• Member benefit: Access to the list can be one of the great benefits of membership in ASNE.

It is easy. You have options.
The process works best if you use the email address associated with your ASNE membership, or a Gmail account you check regularly.

You must be an ASNE member first. We will check. Then you can get on the list any of several ways; the best two are:

  • Plan A: Ask to be added by sending a concise request to our lead coordinator (Chris Trejbal Send from the email that is in your ASNE membership info.


Either way please allow some time for volunteer work. Also, you may need to confirm your address and intent by replying to a Google robot’s message.

Google Groups offers several options for your use of the list. It provides such things as search for previous messages (Archives) and user-traffic info, and adjusting your profile.
Once you are a member, go to, log in, click my groups, click AOJ or or EditWrite. There, you can do lots. Look around. You may adjust your visible identity and privacy settings.
To choose daily summaries instead of individual emails, for example, click on members, on the icon for my membership (near upper right), and on "membership and email." Those settings allow you to tell Google Groups to send you each message, or to send them in batches as a daily digest.

Hints for use:

  1. Use Gmail or another service that will collect all messages with the same subject line in a single string, thread, topic, or "conversation." It then is easy to follow the discussion and to post a reply-all with the same subject, or to reply to an individual off-list. With some software, you can easily start a new subject; this is highly desirable if you habitually use Reply to initiate new topics.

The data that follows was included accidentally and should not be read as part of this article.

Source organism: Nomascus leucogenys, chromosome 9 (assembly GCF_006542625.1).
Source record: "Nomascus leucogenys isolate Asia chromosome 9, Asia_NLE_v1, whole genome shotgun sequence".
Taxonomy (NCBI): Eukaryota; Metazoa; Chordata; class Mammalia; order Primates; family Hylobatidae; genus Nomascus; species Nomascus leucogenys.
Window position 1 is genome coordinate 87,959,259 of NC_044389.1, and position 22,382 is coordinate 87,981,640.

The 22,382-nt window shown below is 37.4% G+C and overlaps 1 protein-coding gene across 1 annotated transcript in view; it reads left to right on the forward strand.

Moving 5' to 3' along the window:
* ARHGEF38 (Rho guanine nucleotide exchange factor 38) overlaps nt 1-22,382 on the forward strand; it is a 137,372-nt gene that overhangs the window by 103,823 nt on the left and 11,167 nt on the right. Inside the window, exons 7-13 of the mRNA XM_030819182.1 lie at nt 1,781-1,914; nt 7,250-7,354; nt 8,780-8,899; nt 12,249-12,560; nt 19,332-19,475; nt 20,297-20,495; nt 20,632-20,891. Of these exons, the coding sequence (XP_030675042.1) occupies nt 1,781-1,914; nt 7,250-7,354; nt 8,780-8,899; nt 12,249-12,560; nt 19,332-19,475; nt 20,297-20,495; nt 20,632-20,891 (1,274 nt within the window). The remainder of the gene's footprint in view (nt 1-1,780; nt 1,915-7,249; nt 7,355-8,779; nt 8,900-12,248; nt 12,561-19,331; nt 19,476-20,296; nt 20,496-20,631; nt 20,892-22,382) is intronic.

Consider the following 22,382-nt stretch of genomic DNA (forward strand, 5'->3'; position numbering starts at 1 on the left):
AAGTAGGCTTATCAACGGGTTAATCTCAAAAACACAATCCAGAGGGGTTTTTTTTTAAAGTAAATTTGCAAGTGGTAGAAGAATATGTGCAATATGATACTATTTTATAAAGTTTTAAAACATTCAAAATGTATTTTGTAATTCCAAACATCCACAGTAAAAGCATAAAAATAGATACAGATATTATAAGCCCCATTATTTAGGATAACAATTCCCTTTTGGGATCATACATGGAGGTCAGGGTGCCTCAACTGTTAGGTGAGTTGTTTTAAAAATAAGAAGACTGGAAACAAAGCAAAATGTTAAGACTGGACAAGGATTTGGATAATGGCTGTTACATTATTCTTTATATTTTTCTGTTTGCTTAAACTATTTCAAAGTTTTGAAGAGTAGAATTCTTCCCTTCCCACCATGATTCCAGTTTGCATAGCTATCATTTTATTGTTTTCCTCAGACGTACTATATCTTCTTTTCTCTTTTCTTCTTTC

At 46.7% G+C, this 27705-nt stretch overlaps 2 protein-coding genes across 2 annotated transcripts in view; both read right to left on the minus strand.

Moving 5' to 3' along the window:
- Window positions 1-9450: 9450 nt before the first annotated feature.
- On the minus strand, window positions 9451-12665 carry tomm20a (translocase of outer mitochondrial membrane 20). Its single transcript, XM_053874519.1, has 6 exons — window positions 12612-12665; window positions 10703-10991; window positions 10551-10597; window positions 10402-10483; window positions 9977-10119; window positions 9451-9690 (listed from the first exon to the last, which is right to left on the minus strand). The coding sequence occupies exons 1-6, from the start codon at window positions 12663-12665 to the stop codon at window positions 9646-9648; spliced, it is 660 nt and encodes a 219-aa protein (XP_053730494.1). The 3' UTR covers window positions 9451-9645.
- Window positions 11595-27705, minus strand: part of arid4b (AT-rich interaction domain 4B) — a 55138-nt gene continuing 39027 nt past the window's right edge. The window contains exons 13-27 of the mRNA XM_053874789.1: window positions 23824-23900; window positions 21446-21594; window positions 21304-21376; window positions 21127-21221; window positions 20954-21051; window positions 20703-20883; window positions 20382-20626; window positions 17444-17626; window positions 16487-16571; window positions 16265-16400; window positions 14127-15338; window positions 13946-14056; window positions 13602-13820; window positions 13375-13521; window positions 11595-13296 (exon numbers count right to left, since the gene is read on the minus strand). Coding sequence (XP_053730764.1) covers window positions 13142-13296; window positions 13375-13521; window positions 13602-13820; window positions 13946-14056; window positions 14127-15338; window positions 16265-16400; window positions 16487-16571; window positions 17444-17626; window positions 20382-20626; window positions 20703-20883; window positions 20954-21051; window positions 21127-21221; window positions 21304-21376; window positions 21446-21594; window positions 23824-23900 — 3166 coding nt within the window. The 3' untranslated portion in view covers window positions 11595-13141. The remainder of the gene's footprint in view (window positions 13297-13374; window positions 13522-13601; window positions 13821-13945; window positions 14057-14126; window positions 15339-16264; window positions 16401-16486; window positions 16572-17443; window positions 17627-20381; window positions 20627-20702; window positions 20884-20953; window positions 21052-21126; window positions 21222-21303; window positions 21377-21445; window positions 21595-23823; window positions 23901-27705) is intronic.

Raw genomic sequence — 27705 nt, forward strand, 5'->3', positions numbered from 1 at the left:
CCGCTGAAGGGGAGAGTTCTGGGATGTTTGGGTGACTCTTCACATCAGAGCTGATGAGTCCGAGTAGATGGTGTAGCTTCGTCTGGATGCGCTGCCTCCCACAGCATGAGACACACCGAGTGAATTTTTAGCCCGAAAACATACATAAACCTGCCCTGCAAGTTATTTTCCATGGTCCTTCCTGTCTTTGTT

2. While writing your own message on an ongoing topic, you can tidy it up by deleting all, or all but the most highly relevant parts, of previous messages on a topic and the repetitive automated footers. You can direct your reply to the list (ReplyAll), to a recent poster, or some combination, or use a BCC. This editing of to-lines and past posts can help minimize in-box clutter and let your words stand out.
  3. If you tell Google to send you a digest, you'll see all the list traffic for that time frame (usually one day, or 25 messages) in one string. To reply to a specific item, you should start a new message and type (or copy-paste) the subject line exactly. If you simply hit Reply or Reply-All, your subject line will be "Daily Digest."